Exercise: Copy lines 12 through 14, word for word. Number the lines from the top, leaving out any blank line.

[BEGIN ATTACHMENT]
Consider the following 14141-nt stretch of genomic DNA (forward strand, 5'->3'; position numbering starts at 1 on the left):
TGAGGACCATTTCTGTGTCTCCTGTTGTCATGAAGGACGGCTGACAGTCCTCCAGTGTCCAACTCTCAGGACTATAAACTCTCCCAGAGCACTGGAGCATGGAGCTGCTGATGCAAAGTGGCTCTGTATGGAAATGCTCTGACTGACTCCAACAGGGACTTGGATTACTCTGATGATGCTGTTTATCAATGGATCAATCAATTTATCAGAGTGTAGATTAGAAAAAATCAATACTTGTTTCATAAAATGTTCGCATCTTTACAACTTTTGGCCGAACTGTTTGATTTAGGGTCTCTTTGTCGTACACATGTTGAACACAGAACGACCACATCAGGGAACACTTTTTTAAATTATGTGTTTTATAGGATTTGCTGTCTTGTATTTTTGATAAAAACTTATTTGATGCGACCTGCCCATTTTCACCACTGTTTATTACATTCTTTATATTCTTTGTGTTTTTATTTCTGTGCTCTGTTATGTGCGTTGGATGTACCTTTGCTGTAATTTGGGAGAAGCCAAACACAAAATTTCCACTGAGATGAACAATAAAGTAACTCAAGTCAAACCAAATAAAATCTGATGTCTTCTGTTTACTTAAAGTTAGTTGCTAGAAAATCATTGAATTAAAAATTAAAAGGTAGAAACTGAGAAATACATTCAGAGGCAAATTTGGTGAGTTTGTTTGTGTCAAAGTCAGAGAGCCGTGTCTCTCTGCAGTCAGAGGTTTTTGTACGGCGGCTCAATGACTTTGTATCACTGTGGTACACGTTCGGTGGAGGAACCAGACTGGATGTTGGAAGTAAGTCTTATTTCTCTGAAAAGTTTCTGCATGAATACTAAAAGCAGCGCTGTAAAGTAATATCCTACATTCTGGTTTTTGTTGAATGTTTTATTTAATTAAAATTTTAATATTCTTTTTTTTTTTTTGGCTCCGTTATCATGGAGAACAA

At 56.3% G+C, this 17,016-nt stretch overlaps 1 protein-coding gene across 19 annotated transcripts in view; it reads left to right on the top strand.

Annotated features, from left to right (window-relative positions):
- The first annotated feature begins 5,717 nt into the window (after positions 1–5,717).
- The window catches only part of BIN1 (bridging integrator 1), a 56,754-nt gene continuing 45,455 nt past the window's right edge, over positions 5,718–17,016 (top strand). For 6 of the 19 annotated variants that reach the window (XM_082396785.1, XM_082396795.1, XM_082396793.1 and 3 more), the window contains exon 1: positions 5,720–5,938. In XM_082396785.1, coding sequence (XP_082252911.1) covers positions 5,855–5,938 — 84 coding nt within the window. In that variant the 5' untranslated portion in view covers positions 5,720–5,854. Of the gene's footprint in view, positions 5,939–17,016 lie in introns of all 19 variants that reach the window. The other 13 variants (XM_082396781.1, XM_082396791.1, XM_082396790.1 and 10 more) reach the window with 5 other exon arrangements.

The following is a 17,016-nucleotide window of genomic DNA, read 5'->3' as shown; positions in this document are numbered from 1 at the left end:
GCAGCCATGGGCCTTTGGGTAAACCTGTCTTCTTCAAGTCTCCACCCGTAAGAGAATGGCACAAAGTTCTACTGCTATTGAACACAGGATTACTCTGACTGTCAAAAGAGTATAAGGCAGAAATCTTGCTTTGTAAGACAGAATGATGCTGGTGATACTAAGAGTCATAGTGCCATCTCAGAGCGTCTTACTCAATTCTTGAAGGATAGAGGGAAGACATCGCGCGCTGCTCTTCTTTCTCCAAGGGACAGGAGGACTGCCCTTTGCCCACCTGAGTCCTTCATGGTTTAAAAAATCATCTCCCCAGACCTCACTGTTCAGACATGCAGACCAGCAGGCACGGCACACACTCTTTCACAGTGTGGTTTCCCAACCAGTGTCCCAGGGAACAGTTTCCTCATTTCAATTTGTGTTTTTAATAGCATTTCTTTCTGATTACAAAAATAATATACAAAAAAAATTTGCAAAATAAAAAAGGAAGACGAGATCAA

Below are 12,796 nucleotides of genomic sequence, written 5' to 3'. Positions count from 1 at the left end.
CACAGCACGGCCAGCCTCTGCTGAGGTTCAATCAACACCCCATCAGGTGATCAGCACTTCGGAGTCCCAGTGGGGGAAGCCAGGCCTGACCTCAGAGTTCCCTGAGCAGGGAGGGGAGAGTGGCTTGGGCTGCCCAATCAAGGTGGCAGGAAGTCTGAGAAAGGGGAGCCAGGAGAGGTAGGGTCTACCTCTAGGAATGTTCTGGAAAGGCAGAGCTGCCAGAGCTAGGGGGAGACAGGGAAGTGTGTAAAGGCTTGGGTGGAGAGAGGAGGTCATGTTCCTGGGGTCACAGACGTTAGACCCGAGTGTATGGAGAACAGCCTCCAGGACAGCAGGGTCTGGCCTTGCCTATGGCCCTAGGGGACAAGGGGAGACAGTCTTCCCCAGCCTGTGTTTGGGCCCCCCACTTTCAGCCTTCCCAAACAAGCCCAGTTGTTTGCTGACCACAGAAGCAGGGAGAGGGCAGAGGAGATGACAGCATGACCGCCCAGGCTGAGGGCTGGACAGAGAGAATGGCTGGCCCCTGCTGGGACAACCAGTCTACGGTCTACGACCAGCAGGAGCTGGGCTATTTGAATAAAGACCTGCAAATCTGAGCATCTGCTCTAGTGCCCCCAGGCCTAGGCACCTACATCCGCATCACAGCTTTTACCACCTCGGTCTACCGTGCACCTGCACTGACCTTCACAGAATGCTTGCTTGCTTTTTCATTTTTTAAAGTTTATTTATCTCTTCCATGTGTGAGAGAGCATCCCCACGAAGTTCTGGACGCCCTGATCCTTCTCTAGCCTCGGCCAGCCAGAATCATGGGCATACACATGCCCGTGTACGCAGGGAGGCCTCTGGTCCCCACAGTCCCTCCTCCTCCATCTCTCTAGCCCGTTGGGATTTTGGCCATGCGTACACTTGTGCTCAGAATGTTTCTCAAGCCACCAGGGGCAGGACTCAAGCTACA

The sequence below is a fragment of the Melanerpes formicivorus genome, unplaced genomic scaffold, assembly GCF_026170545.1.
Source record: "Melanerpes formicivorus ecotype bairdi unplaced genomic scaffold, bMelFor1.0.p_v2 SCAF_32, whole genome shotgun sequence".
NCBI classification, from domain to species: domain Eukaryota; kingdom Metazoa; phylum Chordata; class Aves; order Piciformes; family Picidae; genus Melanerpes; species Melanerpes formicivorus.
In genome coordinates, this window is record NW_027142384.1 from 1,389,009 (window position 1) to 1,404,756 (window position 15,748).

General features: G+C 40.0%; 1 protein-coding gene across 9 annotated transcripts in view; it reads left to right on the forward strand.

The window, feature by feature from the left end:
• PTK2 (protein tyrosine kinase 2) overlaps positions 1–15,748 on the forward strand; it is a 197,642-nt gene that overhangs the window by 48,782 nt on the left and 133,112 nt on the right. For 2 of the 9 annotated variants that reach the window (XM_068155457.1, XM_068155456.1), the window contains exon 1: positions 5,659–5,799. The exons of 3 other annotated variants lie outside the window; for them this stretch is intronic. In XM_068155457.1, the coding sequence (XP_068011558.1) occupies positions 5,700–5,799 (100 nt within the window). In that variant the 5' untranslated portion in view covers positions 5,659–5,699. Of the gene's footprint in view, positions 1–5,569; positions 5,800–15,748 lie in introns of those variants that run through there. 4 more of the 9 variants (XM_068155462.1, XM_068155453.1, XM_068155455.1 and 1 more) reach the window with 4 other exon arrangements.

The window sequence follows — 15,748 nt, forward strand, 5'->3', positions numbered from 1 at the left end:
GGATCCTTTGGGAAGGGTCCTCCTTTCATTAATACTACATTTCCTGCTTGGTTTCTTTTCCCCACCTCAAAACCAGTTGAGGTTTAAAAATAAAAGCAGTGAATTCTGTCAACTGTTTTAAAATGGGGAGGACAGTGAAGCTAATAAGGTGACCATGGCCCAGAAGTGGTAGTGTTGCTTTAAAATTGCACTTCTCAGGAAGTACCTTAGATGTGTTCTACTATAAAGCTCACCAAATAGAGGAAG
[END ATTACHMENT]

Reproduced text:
Source record: "Melanerpes formicivorus ecotype bairdi unplaced genomic scaffold, bMelFor1.0.p_v2 SCAF_32, whole genome shotgun sequence".
NCBI classification, from domain to species: domain Eukaryota; kingdom Metazoa; phylum Chordata; class Aves; order Piciformes; family Picidae; genus Melanerpes; species Melanerpes formicivorus.
In genome coordinates, this window is record NW_027142384.1 from 1,389,009 (window position 1) to 1,404,756 (window position 15,748).